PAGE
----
This easy to read book explores the seam between Neuroscience and Vajrayana. Using Medicine Buddha as the example of how gazing at images or pictures, or even imagining harmonious physical environments and loving beings creates measurable change for the better in our brains. Once our brains change, our minds follow and from there a cascade of improved moods, attitudes, behaviours ensues. This is not a self-help book but a book that sets out in simple to understand terms from Neuroscience the facts of how our brains work. The rest is up to you.

The clear and dynamic preface by David Brazier sets the tone for what continues throughout: intelligent discussion about the human brain, East and West, drawing from the most ancient techniques of Tibetan Buddhism, Vajrayana, and from the most startlingly new revelations from the West in Neuroscience.

Where some may have struggled in the past with faith concerning meditation on the various Vajrayana figures, that faith is now supported by science fact. Neuroscience expresses how our brains respond to continued gazing at tangkas and reciting mantras. The book also searches through the latest in Neuroscience regarding pain, discovering what antiques teachings have claimed for thousands of years: it doesn't exist in the way we normally think it does. For anyone interested in pain management indeed in healing from pain, this book offers information from psychiatrist and pain specialist Michael Moscowitz.

Finally that most elusive and troublesome aspect for any meditator: the belief in a self, here explored through Body Mapping. The self as related through body boundaries emerges as a chameleon, a kind of shape shifter capable of adapting to whatever our senses fix upon. When our senses fix upon the iconography of Vajrayana we indeed shift the shape of ourselves: toward being more compassionate, more insightful and more loving. 

Available at www.soulsciences.net 

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Kindnesses

Posted by Andrew on March 23, 2017 at 9:07 1 Comment

The love your neighbour campaign in Birmingham came about after the decision to leave the EU. There was an increase in racist attacks and the Church of England hierarchy felt they should take action. What they did was encourage schools and other community venues to put free of charge bright orange banners on fencing etc with the words love your neighbour on them. At the moment funding has been obtained to make more banners to replace any of the 1000 that have gone up already and to encourage… Continue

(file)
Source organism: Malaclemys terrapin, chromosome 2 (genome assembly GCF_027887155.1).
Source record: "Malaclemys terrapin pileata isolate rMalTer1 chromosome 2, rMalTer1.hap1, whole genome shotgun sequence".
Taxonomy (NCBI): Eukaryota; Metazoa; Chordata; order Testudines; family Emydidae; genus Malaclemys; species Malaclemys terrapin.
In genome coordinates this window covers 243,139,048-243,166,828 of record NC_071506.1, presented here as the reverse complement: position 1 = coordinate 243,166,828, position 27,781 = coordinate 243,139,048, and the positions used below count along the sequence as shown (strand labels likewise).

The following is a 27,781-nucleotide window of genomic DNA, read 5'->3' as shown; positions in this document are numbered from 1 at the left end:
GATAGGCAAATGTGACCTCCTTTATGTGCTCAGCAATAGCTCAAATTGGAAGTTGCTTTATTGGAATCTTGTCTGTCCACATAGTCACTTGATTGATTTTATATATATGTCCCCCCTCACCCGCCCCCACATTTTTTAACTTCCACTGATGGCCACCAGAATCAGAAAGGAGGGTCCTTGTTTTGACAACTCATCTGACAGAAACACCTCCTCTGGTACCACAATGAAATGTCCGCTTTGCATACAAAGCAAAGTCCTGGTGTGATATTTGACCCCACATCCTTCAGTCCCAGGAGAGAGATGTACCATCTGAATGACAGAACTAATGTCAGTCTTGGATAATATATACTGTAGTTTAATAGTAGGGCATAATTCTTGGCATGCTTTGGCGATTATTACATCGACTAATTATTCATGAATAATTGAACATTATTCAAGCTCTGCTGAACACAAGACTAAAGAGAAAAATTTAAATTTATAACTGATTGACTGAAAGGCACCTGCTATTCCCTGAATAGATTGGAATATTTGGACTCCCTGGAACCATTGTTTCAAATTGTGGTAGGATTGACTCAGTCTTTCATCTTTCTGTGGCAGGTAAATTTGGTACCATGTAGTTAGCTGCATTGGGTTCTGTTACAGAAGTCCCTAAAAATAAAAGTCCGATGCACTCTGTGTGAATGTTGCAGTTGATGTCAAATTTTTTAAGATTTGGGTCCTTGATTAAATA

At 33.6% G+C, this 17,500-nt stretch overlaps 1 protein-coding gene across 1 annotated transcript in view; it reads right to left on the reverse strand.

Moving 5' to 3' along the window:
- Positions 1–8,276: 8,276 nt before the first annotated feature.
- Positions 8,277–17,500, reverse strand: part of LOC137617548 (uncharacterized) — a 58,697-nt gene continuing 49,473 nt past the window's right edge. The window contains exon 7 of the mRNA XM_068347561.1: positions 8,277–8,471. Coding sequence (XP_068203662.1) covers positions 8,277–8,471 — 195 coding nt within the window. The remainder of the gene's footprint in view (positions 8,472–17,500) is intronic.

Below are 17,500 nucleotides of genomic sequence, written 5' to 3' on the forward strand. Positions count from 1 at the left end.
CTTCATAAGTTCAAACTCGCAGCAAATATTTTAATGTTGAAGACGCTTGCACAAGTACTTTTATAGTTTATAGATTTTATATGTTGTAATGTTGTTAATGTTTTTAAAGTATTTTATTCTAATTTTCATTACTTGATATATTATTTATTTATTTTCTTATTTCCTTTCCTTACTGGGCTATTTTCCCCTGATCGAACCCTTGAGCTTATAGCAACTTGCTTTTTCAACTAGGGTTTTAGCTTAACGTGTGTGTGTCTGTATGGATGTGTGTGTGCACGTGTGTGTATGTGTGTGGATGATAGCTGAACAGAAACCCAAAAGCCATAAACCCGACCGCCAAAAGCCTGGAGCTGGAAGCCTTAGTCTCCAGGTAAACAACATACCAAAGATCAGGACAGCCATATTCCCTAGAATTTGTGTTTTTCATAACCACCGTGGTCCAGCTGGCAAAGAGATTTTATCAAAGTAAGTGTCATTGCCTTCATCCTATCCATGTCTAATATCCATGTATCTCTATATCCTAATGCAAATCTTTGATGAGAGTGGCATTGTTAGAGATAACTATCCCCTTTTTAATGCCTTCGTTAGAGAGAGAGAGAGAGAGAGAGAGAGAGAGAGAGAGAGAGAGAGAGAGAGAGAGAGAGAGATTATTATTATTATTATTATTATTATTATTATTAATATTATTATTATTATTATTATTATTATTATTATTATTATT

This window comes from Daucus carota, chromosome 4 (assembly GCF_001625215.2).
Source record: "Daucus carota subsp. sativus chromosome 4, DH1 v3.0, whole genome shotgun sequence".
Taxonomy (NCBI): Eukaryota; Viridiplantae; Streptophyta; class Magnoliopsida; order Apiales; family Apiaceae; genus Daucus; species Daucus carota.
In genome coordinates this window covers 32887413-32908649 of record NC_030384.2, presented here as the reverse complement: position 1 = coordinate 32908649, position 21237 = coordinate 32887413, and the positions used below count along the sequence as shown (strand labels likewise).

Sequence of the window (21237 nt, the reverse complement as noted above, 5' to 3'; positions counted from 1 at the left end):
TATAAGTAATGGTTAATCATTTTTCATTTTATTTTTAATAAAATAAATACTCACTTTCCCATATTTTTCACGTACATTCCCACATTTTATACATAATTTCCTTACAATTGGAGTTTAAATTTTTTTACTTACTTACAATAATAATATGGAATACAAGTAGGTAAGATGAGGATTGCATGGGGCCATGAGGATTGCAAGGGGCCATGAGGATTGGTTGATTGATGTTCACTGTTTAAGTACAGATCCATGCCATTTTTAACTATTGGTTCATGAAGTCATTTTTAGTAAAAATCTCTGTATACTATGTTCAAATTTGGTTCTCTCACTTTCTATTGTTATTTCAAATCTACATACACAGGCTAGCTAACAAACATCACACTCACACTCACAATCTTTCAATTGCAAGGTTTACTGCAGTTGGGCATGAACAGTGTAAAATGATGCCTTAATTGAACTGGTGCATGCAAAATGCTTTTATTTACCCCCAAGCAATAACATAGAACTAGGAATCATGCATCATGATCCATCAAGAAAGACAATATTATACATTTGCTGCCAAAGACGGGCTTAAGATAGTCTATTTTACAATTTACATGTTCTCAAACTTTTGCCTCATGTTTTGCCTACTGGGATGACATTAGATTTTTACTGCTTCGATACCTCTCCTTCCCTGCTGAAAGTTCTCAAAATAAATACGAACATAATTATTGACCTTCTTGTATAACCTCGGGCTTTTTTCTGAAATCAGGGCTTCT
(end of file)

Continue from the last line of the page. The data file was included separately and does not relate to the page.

The bowl of feathers

Posted by anki on March 22, 2017 at 11:09 0 Comments

Once upon a time there was a traveler from the lands below.

Lived in a cottage in the mountains all alone.

The only company he had were the animals and the trees.

Though company they were none the less spoke in language only the soul hears.

Songs of days passed they sang just…

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Nembutsu morning

Posted by Kaspalita on March 18, 2017 at 9:33 2 Comments

Honen encouraged his followers to set aside special times for intense practice; half a day, or a whole day, or a week. We’ll be continuously chanting nembutsu for three hours this morning. Unlike Honen I don’t manage to recite sixty or seventy thousand nembutsu everyday, as I’m going about ordinary life, so I love these set aside times when I can immerse myself in the presence of the Buddha, in the Buddha-field, in the Pure Land.…

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RENCONTRE AVEC LAMA WANGMO EN JUIN

Posted by David Brazier on February 22, 2017 at 14:32 0 Comments

Rencontre entre David Brazier & LN Wangmo

les 10 & 11 juin 2017

à Saint-Martin-Lestra…

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